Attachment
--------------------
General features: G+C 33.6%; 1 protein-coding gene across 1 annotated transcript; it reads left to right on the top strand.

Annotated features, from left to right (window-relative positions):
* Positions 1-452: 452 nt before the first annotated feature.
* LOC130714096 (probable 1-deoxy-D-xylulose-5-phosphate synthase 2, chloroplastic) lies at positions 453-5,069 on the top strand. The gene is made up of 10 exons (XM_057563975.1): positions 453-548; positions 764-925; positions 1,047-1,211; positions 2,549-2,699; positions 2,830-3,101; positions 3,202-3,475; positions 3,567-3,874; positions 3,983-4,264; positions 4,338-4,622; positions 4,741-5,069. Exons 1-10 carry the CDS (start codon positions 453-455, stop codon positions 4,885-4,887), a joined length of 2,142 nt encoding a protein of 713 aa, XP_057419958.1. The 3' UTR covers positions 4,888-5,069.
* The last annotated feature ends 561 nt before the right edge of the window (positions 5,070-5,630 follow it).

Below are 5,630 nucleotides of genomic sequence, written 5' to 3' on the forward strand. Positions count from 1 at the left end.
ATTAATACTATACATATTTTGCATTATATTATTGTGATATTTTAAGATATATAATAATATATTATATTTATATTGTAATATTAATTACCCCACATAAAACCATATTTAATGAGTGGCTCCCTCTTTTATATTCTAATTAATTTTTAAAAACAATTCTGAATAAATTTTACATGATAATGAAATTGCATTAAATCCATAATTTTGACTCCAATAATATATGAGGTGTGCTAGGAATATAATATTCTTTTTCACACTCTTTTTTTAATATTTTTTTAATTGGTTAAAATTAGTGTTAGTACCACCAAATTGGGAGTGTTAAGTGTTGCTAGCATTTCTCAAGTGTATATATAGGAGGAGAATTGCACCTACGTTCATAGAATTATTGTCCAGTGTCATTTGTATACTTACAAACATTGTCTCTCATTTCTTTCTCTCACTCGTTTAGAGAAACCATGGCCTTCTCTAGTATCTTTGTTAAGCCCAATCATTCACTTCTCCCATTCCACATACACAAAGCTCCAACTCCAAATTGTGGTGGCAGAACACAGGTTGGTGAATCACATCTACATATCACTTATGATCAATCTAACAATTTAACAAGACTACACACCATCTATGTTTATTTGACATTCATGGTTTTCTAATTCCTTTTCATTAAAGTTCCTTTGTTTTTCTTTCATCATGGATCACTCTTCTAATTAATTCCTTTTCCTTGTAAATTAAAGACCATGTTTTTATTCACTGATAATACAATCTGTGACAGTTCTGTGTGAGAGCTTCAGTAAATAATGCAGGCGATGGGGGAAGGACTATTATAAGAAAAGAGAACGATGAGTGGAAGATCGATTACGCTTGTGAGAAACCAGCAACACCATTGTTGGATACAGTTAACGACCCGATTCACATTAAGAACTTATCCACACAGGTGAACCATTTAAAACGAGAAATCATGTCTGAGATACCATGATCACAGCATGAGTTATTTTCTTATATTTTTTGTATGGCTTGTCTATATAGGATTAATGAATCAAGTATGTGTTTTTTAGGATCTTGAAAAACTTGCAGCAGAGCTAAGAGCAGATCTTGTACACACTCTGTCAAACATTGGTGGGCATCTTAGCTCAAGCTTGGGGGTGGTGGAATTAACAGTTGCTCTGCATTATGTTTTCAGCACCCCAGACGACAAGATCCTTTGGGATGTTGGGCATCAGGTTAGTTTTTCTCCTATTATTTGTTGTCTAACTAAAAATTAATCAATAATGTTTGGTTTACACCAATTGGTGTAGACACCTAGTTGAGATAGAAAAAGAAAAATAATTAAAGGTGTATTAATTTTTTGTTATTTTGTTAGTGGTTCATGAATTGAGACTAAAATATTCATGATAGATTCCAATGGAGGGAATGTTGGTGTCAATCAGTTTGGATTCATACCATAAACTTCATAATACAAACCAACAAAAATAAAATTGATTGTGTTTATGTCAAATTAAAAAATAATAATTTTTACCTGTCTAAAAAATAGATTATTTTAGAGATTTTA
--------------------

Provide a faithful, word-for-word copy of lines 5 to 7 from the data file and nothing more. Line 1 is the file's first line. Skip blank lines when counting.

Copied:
* The last annotated feature ends 561 nt before the right edge of the window (positions 5,070-5,630 follow it).

Below are 5,630 nucleotides of genomic sequence, written 5' to 3' on the forward strand. Positions count from 1 at the left end.
ATTAATACTATACATATTTTGCATTATATTATTGTGATATTTTAAGATATATAATAATATATTATATTTATATTGTAATATTAATTACCCCACATAAAACCATATTTAATGAGTGGCTCCCTCTTTTATATTCTAATTAATTTTTAAAAACAATTCTGAATAAATTTTACATGATAATGAAATTGCATTAAATCCATAATTTTGACTCCAATAATATATGAGGTGTGCTAGGAATATAATATTCTTTTTCACACTCTTTTTTTAATATTTTTTTAATTGGTTAAAATTAGTGTTAGTACCACCAAATTGGGAGTGTTAAGTGTTGCTAGCATTTCTCAAGTGTATATATAGGAGGAGAATTGCACCTACGTTCATAGAATTATTGTCCAGTGTCATTTGTATACTTACAAACATTGTCTCTCATTTCTTTCTCTCACTCGTTTAGAGAAACCATGGCCTTCTCTAGTATCTTTGTTAAGCCCAATCATTCACTTCTCCCATTCCACATACACAAAGCTCCAACTCCAAATTGTGGTGGCAGAACACAGGTTGGTGAATCACATCTACATATCACTTATGATCAATCTAACAATTTAACAAGACTACACACCATCTATGTTTATTTGACATTCATGGTTTTCTAATTCCTTTTCATTAAAGTTCCTTTGTTTTTCTTTCATCATGGATCACTCTTCTAATTAATTCCTTTTCCTTGTAAATTAAAGACCATGTTTTTATTCACTGATAATACAATCTGTGACAGTTCTGTGTGAGAGCTTCAGTAAATAATGCAGGCGATGGGGGAAGGACTATTATAAGAAAAGAGAACGATGAGTGGAAGATCGATTACGCTTGTGAGAAACCAGCAACACCATTGTTGGATACAGTTAACGACCCGATTCACATTAAGAACTTATCCACACAGGTGAACCATTTAAAACGAGAAATCATGTCTGAGATACCATGATCACAGCATGAGTTATTTTCTTATATTTTTTGTATGGCTTGTCTATATAGGATTAATGAATCAAGTATGTGTTTTTTAGGATCTTGAAAAACTTGCAGCAGAGCTAAGAGCAGATCTTGTACACACTCTGTCAAACATTGGTGGGCATCTTAGCTCAAGCTTGGGGGTGGTGGAATTAACAGTTGCTCTGCATTATGTTTTCAGCACCCCAGACGACAAGATCCTTTGGGATGTTGGGCATCAGGTTAGTTTTTCTCCTATTATTTGTTGTCTAACTAAAAATTAATCAATAATGTTTGGTTTACACCAATTGGTGTAGACACCTAGTTGAGATAGAAAAAGAAAAATAATTAAAGGTGTATTAATTTTTTGTTATTTTGTTAGTGGTTCATGAATTGAGACTAAAATATTCATGATAGATTCCAATGGAGGGAATGTTGGTGTCAATCAGTTTGGATTCATACCATAAACTTCATAATACAAACCAACAAAAATAAAATTGATTGTGTTTATGTCAAATTAAAAAATAATAATTTTTACCTGTCTAAAAAATAGATTATTTTAGAGATTTTA